In The Myth of Persecution, Candida Moss, a leading expert on early Christianity, reveals how the early church exaggerated, invented, and forged stories of Christian martyrs and how the dangerous legacy of a martyrdom complex is employed today to silence dissent and galvanize a new generation of culture warriors.
According to cherished church tradition and popular belief, before the Emperor Constantine made Christianity legal in the fourth century, early Christians were systematically persecuted by a brutal Roman Empire intent on their destruction. As the story goes, vast numbers of believers were thrown to the lions, tortured, or burned alive because they refused to renounce Christ. These saints, Christianity's inspirational heroes, are still venerated today.
Moss, however, exposes that the "Age of Martyrs" is a fiction—there was no sustained 300-year-long effort by the Romans to persecute Christians. Instead, these stories were pious exaggerations; highly stylized rewritings of Jewish, Greek, and Roman noble death traditions; and even forgeries designed to marginalize heretics, inspire the faithful, and fund churches.
The traditional story of persecution is still taught in Sunday school classes, celebrated in sermons, and employed by church leaders, politicians, and media pundits who insist that Christians were—and always will be—persecuted by a hostile, secular world. While violence against Christians does occur in select parts of the world today, the rhetoric of persecution is both misleading and rooted in an inaccurate history of the early church. Moss urges modern Christians to abandon the conspiratorial assumption that the world is out to get Christians and, rather, embrace the consolation, moral instruction, and spiritual guidance that these martyrdom stories provide.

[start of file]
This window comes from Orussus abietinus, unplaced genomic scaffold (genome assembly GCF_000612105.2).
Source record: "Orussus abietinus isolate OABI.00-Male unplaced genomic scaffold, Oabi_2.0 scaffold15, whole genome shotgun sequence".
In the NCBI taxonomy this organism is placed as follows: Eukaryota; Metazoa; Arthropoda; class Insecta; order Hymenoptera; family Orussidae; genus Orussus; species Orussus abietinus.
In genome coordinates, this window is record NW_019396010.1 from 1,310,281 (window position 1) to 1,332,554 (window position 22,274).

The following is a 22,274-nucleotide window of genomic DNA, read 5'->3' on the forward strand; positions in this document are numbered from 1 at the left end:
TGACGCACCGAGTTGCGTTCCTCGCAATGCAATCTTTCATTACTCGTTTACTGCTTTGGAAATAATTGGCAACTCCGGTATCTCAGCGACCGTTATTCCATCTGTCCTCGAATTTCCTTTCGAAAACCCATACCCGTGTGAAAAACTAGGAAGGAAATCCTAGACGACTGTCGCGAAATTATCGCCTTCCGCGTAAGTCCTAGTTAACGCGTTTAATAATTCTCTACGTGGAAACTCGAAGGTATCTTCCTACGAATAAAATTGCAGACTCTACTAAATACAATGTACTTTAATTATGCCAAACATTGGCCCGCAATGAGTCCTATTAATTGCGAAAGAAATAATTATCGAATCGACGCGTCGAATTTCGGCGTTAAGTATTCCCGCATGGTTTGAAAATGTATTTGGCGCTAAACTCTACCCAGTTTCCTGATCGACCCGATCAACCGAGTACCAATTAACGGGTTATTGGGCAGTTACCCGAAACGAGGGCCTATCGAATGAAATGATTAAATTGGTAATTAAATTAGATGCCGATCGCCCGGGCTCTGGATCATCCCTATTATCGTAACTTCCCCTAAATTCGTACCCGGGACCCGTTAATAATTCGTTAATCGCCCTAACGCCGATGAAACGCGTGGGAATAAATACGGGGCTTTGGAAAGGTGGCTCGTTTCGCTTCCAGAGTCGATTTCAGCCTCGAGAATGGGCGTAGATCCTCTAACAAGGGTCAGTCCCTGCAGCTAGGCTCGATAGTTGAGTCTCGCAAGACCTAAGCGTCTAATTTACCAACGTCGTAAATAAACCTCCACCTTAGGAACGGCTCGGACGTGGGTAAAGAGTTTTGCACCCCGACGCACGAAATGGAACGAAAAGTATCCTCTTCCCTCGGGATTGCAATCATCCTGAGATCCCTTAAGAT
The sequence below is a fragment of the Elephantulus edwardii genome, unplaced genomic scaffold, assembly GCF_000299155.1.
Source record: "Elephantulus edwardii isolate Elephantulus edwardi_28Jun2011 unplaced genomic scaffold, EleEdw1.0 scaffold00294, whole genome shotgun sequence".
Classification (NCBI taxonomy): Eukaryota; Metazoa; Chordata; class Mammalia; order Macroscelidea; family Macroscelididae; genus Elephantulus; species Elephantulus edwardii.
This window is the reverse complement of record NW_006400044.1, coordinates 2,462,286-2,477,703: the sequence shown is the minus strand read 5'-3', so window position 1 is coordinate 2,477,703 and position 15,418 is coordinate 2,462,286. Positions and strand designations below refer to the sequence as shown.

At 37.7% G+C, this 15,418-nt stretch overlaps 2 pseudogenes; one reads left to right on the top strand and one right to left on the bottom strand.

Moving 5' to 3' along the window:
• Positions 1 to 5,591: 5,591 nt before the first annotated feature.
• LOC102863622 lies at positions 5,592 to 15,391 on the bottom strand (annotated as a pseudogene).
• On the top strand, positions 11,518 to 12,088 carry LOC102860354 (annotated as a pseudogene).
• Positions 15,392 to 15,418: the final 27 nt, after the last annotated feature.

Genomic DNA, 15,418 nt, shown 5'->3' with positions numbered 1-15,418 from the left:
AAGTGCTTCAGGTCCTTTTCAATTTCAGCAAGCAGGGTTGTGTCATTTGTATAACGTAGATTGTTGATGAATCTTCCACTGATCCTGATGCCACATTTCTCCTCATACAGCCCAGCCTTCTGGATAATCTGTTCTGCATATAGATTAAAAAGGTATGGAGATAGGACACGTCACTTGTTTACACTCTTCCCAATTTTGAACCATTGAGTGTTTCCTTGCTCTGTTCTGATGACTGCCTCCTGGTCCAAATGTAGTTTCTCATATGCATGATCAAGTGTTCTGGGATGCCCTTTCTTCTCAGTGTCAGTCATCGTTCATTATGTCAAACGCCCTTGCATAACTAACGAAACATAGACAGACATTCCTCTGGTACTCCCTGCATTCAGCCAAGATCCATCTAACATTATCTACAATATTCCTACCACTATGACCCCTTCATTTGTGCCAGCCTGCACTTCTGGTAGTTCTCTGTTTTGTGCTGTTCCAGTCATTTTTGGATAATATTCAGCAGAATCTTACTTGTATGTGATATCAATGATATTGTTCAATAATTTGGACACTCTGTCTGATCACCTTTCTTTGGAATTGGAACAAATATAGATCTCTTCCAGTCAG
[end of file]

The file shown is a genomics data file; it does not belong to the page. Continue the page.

According to traditional interpretation, early Christian believers were fed to the lions, killed by gladiators, and otherwise savagely persecuted by the Roman Empire for centuries until the time that the Roman emperor Constantine established Christianity as an accepted and tolerated religion. In this brilliant and provocative book, Moss (Ancient Christian Martyrdom), an award-winning scholar of early Christianity, cannily challenges this standard view. Drawing on close readings of traditional martyr stories and on deep historical research, she convincingly demonstrates that little evidence exists for the widespread persecution of Christians by the Romans. Only six accounts of martyrdom from these years including the well-known stories of Perpetua and Justin Martyr can be considered reliable, and even these, she observes, were significantly modified over time to reflect later theological ideas important for establishing the authority of the Christian church. By the time the church historian Eusebius writes down many of these stories in the fourth century, they have become rhetorical tools used to "exclude and suppress other groups, to identify them with demonic forces, and to legitimize... violence against them." Moss raises significant questions that help us reconsider the nature and role of martyrdom in any religion.